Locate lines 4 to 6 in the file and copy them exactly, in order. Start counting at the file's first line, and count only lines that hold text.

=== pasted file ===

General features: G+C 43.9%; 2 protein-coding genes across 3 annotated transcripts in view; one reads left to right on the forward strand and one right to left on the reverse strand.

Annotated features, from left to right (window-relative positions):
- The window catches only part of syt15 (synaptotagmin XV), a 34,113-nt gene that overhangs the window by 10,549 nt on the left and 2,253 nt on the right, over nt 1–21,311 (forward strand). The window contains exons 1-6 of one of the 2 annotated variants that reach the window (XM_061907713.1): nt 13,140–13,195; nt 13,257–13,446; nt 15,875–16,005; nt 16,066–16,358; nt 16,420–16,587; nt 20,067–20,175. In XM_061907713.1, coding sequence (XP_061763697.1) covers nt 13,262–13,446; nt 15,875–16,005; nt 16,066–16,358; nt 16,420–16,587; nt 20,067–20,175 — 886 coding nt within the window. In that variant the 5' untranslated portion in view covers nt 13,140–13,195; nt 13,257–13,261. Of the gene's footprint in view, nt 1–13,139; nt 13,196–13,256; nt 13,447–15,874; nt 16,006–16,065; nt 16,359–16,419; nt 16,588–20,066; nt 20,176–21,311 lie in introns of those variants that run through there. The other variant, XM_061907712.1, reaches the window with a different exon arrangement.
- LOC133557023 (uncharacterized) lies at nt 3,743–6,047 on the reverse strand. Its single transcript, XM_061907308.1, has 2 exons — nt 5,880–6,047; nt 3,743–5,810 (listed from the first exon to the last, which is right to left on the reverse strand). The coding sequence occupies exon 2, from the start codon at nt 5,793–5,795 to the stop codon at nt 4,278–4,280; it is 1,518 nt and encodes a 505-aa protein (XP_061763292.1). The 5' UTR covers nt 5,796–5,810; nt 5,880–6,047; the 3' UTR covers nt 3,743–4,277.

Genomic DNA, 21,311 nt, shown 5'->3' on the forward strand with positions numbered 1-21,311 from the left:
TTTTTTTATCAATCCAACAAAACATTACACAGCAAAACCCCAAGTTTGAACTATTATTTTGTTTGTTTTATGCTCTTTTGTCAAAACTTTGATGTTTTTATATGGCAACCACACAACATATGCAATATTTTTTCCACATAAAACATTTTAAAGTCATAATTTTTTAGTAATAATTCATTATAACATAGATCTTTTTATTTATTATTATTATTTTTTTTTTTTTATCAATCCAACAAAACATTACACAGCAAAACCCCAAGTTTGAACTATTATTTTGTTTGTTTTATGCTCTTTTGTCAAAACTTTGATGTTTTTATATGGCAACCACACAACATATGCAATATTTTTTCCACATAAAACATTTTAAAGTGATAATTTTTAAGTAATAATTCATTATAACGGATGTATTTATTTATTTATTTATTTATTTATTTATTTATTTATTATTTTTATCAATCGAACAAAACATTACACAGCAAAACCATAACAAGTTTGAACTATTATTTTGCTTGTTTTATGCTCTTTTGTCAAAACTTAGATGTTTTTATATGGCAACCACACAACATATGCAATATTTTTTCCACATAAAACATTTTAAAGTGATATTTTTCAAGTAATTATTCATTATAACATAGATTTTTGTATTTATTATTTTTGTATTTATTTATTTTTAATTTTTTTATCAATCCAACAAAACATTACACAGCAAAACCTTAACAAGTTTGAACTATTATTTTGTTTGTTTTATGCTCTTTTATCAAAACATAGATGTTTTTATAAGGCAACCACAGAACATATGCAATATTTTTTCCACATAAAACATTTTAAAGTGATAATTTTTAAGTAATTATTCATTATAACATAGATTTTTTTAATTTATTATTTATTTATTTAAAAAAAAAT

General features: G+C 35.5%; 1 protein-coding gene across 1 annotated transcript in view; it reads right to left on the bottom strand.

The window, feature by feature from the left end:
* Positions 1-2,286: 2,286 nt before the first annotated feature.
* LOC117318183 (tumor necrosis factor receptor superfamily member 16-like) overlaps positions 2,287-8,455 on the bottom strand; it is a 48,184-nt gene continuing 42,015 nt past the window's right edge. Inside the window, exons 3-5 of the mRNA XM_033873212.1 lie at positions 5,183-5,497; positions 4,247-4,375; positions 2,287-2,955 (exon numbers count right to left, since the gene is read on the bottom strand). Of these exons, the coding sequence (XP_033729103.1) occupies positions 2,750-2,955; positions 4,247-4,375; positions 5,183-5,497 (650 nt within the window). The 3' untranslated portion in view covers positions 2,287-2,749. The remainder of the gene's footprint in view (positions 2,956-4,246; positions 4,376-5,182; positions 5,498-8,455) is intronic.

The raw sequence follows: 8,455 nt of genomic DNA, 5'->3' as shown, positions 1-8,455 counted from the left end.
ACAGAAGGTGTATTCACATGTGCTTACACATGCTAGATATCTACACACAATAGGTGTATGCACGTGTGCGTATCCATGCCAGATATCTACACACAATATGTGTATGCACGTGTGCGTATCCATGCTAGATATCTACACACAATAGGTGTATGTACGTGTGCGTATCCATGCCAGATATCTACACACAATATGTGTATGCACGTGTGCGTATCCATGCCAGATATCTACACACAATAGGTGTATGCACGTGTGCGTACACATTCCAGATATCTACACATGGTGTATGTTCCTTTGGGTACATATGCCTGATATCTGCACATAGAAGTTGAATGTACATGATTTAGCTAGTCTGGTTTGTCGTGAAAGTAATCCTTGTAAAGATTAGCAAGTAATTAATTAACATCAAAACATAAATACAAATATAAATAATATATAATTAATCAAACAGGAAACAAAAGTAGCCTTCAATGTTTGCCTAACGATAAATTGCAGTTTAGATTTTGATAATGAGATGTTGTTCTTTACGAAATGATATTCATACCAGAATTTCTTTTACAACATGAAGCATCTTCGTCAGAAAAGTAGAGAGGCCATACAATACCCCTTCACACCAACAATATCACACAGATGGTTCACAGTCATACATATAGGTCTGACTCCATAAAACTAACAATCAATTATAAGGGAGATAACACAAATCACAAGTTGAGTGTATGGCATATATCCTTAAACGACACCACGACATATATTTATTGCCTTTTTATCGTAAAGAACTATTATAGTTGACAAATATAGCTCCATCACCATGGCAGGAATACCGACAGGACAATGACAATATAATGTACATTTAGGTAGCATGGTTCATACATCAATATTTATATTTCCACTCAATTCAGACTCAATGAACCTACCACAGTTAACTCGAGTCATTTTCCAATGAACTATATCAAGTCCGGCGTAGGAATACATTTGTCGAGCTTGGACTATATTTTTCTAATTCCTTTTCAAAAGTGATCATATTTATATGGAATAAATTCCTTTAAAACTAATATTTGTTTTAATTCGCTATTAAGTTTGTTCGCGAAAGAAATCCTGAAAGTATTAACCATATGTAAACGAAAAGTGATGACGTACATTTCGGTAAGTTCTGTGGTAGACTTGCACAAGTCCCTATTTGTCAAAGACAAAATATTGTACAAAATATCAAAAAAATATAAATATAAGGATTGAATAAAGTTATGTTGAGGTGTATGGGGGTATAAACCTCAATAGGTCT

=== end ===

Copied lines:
- LOC133557023 (uncharacterized) lies at nt 3,743–6,047 on the reverse strand. Its single transcript, XM_061907308.1, has 2 exons — nt 5,880–6,047; nt 3,743–5,810 (listed from the first exon to the last, which is right to left on the reverse strand). The coding sequence occupies exon 2, from the start codon at nt 5,793–5,795 to the stop codon at nt 4,278–4,280; it is 1,518 nt and encodes a 505-aa protein (XP_061763292.1). The 5' UTR covers nt 5,796–5,810; nt 5,880–6,047; the 3' UTR covers nt 3,743–4,277.

Genomic DNA, 21,311 nt, shown 5'->3' on the forward strand with positions numbered 1-21,311 from the left:
TTTTTTTATCAATCCAACAAAACATTACACAGCAAAACCCCAAGTTTGAACTATTATTTTGTTTGTTTTATGCTCTTTTGTCAAAACTTTGATGTTTTTATATGGCAACCACACAACATATGCAATATTTTTTCCACATAAAACATTTTAAAGTCATAATTTTTTAGTAATAATTCATTATAACATAGATCTTTTTATTTATTATTATTATTTTTTTTTTTTTATCAATCCAACAAAACATTACACAGCAAAACCCCAAGTTTGAACTATTATTTTGTTTGTTTTATGCTCTTTTGTCAAAACTTTGATGTTTTTATATGGCAACCACACAACATATGCAATATTTTTTCCACATAAAACATTTTAAAGTGATAATTTTTAAGTAATAATTCATTATAACGGATGTATTTATTTATTTATTTATTTATTTATTTATTTATTTATTATTTTTATCAATCGAACAAAACATTACACAGCAAAACCATAACAAGTTTGAACTATTATTTTGCTTGTTTTATGCTCTTTTGTCAAAACTTAGATGTTTTTATATGGCAACCACACAACATATGCAATATTTTTTCCACATAAAACATTTTAAAGTGATATTTTTCAAGTAATTATTCATTATAACATAGATTTTTGTATTTATTATTTTTGTATTTATTTATTTTTAATTTTTTTATCAATCCAACAAAACATTACACAGCAAAACCTTAACAAGTTTGAACTATTATTTTGTTTGTTTTATGCTCTTTTATCAAAACATAGATGTTTTTATAAGGCAACCACAGAACATATGCAATATTTTTTCCACATAAAACATTTTAAAGTGATAATTTTTAAGTAATTATTCATTATAACATAGATTTTTTTAATTTATTATTTATTTATTTAAAAAAAAAT